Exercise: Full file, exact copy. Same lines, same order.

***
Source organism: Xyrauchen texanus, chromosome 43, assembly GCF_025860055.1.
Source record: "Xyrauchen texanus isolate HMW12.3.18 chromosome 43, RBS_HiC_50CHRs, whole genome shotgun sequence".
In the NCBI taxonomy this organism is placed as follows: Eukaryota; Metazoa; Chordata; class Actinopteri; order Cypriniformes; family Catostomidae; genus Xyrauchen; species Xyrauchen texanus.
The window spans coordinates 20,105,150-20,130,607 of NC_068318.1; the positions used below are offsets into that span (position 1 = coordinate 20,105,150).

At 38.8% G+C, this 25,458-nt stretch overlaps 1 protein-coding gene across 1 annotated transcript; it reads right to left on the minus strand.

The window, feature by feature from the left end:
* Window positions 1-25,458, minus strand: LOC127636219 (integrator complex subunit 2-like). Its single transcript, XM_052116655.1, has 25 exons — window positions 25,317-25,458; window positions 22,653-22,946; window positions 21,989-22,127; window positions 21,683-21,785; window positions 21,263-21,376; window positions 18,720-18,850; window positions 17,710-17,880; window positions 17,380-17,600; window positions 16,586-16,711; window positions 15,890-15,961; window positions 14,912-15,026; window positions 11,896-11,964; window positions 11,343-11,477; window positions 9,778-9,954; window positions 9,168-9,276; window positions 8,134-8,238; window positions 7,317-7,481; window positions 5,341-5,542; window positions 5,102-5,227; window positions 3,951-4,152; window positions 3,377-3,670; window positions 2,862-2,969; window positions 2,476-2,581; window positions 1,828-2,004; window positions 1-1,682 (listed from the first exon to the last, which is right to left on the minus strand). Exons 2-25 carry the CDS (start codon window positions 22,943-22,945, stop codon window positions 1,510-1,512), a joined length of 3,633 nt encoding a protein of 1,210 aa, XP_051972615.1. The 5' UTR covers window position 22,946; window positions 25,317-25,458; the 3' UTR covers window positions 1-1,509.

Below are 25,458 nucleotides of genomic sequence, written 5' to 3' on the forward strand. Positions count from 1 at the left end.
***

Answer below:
Source organism: Xyrauchen texanus, chromosome 43, assembly GCF_025860055.1.
Source record: "Xyrauchen texanus isolate HMW12.3.18 chromosome 43, RBS_HiC_50CHRs, whole genome shotgun sequence".
In the NCBI taxonomy this organism is placed as follows: Eukaryota; Metazoa; Chordata; class Actinopteri; order Cypriniformes; family Catostomidae; genus Xyrauchen; species Xyrauchen texanus.
The window spans coordinates 20,105,150-20,130,607 of NC_068318.1; the positions used below are offsets into that span (position 1 = coordinate 20,105,150).

At 38.8% G+C, this 25,458-nt stretch overlaps 1 protein-coding gene across 1 annotated transcript; it reads right to left on the minus strand.

The window, feature by feature from the left end:
* Window positions 1-25,458, minus strand: LOC127636219 (integrator complex subunit 2-like). Its single transcript, XM_052116655.1, has 25 exons — window positions 25,317-25,458; window positions 22,653-22,946; window positions 21,989-22,127; window positions 21,683-21,785; window positions 21,263-21,376; window positions 18,720-18,850; window positions 17,710-17,880; window positions 17,380-17,600; window positions 16,586-16,711; window positions 15,890-15,961; window positions 14,912-15,026; window positions 11,896-11,964; window positions 11,343-11,477; window positions 9,778-9,954; window positions 9,168-9,276; window positions 8,134-8,238; window positions 7,317-7,481; window positions 5,341-5,542; window positions 5,102-5,227; window positions 3,951-4,152; window positions 3,377-3,670; window positions 2,862-2,969; window positions 2,476-2,581; window positions 1,828-2,004; window positions 1-1,682 (listed from the first exon to the last, which is right to left on the minus strand). Exons 2-25 carry the CDS (start codon window positions 22,943-22,945, stop codon window positions 1,510-1,512), a joined length of 3,633 nt encoding a protein of 1,210 aa, XP_051972615.1. The 5' UTR covers window position 22,946; window positions 25,317-25,458; the 3' UTR covers window positions 1-1,509.

Below are 25,458 nucleotides of genomic sequence, written 5' to 3' on the forward strand. Positions count from 1 at the left end.